"Pabalat" or Wrapper of Pastillas
The art of making the pabalat or pastillas wrappers has transformed in recent years from being a local, folk tradition into a popular art. Besides adding flair to the sweet pastillas de leche made from fresh carabao’s milk, the pabalat has also become a compelling icon/symbol of the people’s creativity, not only of the town of San Miguel but the entire province of Bulacan.
Bulacan fiestas are not complete without the elaborate papercut designs often used as decoration, table centerpiece, and souvenirs. The pastillas wrapped in pabalat have also become popular gifts during birthdays, weddings, and other occasions and pasalubong among local tourists and balikbayans.
On May 5-7, 2006, the town of San Miguel celebrated the first-ever "Pastillas Festival" to underscore the importance of the pastillas in the lives of its people. According to Mayor Edmundo Jose Buencamino, “the pastillas have been a source of pride and a unifying symbol for the people here. We give pastillas as a gift to our families, loved ones even during birthdays, weddings and other occasions. This is the secret of the industry: It has survived time because not only visitors but even the locals patronize it.”1 The mounting of such a festival was envisioned to give the sleepy town a much-needed boost in tourism and investment.
The industry of pastillas making may have survived time but the pabalat is a totally different story. Similar to most folk traditions in the Philippines, the art practice of making these intricate paper cut-outs is on the verge of extinction. Due to the tediousness of the art, there are few takers who are willing to follow the footsteps of the pabalat masters like Ka Luz “Aling Nene” Ocampo. At present, most of the pabalat makers in San Miguel are senior citizens in their 70s or 80s, while others have transferred to Malolos, Bulacan, the province capital, to put up “more” lucrative pastillas and other sweets businesses, which now attract a number of clientele ranging from balikbayans, local and foreign tourists to hotels and catering companies.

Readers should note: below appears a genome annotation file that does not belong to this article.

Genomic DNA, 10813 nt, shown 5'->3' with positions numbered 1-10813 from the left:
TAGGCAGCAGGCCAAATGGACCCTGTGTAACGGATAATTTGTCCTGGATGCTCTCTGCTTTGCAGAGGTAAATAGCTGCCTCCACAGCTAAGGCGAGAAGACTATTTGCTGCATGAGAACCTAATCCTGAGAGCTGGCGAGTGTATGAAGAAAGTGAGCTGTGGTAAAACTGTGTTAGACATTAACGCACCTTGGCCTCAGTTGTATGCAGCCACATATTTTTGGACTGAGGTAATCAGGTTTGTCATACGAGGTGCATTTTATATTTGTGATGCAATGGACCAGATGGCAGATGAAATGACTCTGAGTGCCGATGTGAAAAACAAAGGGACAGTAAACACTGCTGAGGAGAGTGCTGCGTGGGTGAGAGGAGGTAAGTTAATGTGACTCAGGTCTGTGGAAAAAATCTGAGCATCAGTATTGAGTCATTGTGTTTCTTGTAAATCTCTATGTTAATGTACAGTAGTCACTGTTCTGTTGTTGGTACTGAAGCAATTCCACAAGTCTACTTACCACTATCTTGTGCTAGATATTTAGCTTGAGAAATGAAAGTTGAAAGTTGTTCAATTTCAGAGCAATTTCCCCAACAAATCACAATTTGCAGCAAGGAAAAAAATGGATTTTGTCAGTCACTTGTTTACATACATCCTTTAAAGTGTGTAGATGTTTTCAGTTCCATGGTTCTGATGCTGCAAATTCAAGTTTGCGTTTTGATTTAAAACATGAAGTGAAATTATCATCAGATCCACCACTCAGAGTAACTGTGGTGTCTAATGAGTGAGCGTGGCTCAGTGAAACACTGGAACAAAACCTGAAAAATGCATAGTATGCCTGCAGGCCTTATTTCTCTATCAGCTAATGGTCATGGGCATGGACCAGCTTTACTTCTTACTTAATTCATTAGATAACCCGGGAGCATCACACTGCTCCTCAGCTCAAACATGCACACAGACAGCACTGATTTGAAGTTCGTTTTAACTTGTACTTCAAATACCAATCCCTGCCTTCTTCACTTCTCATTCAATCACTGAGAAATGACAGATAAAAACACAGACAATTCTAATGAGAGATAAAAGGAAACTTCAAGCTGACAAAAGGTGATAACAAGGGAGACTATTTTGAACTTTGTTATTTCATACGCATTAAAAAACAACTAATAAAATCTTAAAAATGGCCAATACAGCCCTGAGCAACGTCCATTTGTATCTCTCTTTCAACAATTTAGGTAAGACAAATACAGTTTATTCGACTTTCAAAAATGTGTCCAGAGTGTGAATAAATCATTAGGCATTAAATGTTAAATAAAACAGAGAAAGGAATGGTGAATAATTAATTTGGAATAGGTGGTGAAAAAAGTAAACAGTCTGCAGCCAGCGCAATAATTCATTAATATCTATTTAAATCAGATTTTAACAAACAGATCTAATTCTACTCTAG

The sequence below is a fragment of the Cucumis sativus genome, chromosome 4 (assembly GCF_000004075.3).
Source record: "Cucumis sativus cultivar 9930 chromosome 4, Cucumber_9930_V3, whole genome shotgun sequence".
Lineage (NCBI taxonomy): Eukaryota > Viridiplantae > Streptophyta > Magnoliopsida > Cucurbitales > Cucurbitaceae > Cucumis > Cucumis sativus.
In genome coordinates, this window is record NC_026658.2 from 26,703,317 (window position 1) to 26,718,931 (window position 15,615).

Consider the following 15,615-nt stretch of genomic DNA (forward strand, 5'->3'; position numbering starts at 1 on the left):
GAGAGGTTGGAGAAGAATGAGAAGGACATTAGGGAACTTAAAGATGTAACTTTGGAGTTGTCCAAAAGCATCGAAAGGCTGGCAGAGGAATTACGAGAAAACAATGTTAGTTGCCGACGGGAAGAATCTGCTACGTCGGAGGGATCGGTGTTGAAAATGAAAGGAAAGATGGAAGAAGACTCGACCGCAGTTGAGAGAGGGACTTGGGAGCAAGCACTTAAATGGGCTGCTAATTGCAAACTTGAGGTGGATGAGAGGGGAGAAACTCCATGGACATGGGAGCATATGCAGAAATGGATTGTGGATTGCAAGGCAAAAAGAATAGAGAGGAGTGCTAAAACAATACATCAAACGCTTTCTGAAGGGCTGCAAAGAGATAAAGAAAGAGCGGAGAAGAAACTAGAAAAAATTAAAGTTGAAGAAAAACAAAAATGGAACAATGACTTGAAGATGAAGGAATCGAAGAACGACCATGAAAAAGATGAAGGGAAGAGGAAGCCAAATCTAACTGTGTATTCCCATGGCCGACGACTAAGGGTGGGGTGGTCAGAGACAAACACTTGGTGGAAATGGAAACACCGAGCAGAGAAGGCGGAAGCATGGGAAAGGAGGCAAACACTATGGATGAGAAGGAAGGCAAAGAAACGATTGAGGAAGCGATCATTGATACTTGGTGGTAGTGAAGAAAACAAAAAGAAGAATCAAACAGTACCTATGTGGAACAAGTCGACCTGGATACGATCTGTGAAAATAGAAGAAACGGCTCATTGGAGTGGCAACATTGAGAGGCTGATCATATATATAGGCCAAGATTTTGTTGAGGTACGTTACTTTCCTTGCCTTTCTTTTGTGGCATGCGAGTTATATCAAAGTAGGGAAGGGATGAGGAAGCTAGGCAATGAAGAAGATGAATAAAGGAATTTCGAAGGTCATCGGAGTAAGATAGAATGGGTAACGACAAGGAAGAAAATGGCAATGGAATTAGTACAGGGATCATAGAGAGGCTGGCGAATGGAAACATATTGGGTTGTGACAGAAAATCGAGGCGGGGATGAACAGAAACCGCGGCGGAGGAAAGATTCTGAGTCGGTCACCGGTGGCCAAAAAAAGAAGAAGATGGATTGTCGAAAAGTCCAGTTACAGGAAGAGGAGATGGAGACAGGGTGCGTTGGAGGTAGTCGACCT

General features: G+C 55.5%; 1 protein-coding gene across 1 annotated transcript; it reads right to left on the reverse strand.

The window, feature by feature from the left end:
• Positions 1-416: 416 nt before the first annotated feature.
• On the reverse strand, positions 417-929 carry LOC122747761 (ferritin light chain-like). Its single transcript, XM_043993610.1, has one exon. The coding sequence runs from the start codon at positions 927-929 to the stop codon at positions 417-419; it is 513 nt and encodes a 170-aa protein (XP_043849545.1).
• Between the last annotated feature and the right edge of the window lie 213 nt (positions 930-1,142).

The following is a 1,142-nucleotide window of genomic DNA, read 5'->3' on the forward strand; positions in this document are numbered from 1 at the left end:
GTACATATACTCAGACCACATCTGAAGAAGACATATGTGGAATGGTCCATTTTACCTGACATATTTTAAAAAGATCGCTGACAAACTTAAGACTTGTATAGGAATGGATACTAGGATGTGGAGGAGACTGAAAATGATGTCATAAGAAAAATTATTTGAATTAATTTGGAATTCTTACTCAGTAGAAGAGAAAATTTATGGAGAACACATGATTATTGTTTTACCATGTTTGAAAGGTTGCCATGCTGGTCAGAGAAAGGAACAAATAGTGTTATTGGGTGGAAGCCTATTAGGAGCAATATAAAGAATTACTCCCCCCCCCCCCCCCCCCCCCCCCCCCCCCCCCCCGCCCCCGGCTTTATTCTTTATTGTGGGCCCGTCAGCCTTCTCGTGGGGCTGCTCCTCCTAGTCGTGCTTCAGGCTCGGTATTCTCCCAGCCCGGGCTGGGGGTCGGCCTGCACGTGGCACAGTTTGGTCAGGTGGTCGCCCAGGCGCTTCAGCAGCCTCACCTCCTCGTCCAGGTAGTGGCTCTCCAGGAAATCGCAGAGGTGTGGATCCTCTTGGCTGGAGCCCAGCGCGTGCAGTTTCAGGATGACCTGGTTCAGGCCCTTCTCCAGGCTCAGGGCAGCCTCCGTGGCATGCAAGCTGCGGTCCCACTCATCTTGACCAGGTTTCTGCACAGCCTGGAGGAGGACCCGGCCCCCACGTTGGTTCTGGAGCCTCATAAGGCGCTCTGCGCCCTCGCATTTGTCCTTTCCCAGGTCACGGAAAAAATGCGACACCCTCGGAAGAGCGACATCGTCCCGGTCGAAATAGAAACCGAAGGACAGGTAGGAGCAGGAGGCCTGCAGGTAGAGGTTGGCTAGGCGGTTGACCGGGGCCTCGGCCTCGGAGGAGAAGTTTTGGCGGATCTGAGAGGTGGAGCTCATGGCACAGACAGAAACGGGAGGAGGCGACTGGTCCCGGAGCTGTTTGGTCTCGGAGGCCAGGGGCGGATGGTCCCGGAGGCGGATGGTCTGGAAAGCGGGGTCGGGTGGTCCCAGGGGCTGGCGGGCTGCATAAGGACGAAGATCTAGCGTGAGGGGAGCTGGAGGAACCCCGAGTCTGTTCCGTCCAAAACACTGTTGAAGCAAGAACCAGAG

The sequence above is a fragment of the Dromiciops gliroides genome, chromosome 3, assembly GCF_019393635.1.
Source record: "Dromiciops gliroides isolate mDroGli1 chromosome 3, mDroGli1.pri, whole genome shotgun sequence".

The word pabalat has two levels of meaning. On a literal note, it pertains to the pabalat as a product (paper cut-outs). On a metaphorical level, it connotes the “state of the art” practice (meaning: it’s not only a “wounded” tradition but it’s actually a “dying” one). The art is not only a cultural product or an artistic expression but also cuts through some cultural, social, even political discourses and issues.
Pabalat is also a folk art or in Filipino term, “siningbayan.” It is a folk art because it originated among the townsfolk reflecting their traditional culture. The art practice has also been passed from generation to generation and its’ creative elements and aesthetic values mirror the people’s everyday life. Another important aspect of this folk tradition is that the makers of these intricate paper patterns do not see themselves as “artists” and do not consider their works as “arts.” Taking a quote from Dr. Brenda Fajardo in her book Ang Inukit na Kaalamang Bayan ng Paete:
“Ang siningbayan ay mga nilikhang bagay na karaniwan at nakararaming tao sa lipunan. Ito ay gawa ng katutubo ng karaniwang binubuo ng mga sinaunang malikhaing gawa na nakagisnan at naipasa sa salinlahi o ‘di kaya’y makabagong paggawa na nilikha ng masa at sumasagot sa pangangailangan sa araw-araw.”2
This definition is very true to the aesthetic function and mode of production of the pabalat.